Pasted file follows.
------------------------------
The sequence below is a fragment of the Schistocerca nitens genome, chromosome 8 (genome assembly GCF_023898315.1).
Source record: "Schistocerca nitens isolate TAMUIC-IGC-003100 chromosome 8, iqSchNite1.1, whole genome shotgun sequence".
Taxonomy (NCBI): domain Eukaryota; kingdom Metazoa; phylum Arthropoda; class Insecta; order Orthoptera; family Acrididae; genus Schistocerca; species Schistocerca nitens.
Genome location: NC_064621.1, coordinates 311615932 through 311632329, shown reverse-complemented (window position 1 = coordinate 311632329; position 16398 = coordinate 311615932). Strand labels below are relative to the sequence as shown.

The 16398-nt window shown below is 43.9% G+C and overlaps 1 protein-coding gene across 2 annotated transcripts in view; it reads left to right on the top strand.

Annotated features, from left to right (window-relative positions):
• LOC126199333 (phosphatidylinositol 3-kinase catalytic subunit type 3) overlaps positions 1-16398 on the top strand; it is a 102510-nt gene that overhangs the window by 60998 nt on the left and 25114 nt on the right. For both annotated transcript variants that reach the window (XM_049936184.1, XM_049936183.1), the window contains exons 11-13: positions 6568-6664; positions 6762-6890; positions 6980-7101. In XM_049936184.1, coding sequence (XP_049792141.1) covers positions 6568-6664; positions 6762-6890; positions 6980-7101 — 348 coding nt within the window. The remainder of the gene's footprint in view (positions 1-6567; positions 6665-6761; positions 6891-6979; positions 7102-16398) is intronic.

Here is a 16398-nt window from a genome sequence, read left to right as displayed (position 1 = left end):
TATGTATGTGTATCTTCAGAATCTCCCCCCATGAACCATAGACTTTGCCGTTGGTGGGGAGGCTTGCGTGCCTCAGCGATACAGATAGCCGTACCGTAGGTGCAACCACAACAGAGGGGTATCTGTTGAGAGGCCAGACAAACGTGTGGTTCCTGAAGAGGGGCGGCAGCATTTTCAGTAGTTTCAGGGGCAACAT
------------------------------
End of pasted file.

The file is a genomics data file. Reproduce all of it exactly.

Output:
The sequence below is a fragment of the Schistocerca nitens genome, chromosome 8 (genome assembly GCF_023898315.1).
Source record: "Schistocerca nitens isolate TAMUIC-IGC-003100 chromosome 8, iqSchNite1.1, whole genome shotgun sequence".
Taxonomy (NCBI): domain Eukaryota; kingdom Metazoa; phylum Arthropoda; class Insecta; order Orthoptera; family Acrididae; genus Schistocerca; species Schistocerca nitens.
Genome location: NC_064621.1, coordinates 311615932 through 311632329, shown reverse-complemented (window position 1 = coordinate 311632329; position 16398 = coordinate 311615932). Strand labels below are relative to the sequence as shown.

The 16398-nt window shown below is 43.9% G+C and overlaps 1 protein-coding gene across 2 annotated transcripts in view; it reads left to right on the top strand.

Annotated features, from left to right (window-relative positions):
• LOC126199333 (phosphatidylinositol 3-kinase catalytic subunit type 3) overlaps positions 1-16398 on the top strand; it is a 102510-nt gene that overhangs the window by 60998 nt on the left and 25114 nt on the right. For both annotated transcript variants that reach the window (XM_049936184.1, XM_049936183.1), the window contains exons 11-13: positions 6568-6664; positions 6762-6890; positions 6980-7101. In XM_049936184.1, coding sequence (XP_049792141.1) covers positions 6568-6664; positions 6762-6890; positions 6980-7101 — 348 coding nt within the window. The remainder of the gene's footprint in view (positions 1-6567; positions 6665-6761; positions 6891-6979; positions 7102-16398) is intronic.

Here is a 16398-nt window from a genome sequence, read left to right as displayed (position 1 = left end):
TATGTATGTGTATCTTCAGAATCTCCCCCCATGAACCATAGACTTTGCCGTTGGTGGGGAGGCTTGCGTGCCTCAGCGATACAGATAGCCGTACCGTAGGTGCAACCACAACAGAGGGGTATCTGTTGAGAGGCCAGACAAACGTGTGGTTCCTGAAGAGGGGCGGCAGCATTTTCAGTAGTTTCAGGGGCAACAT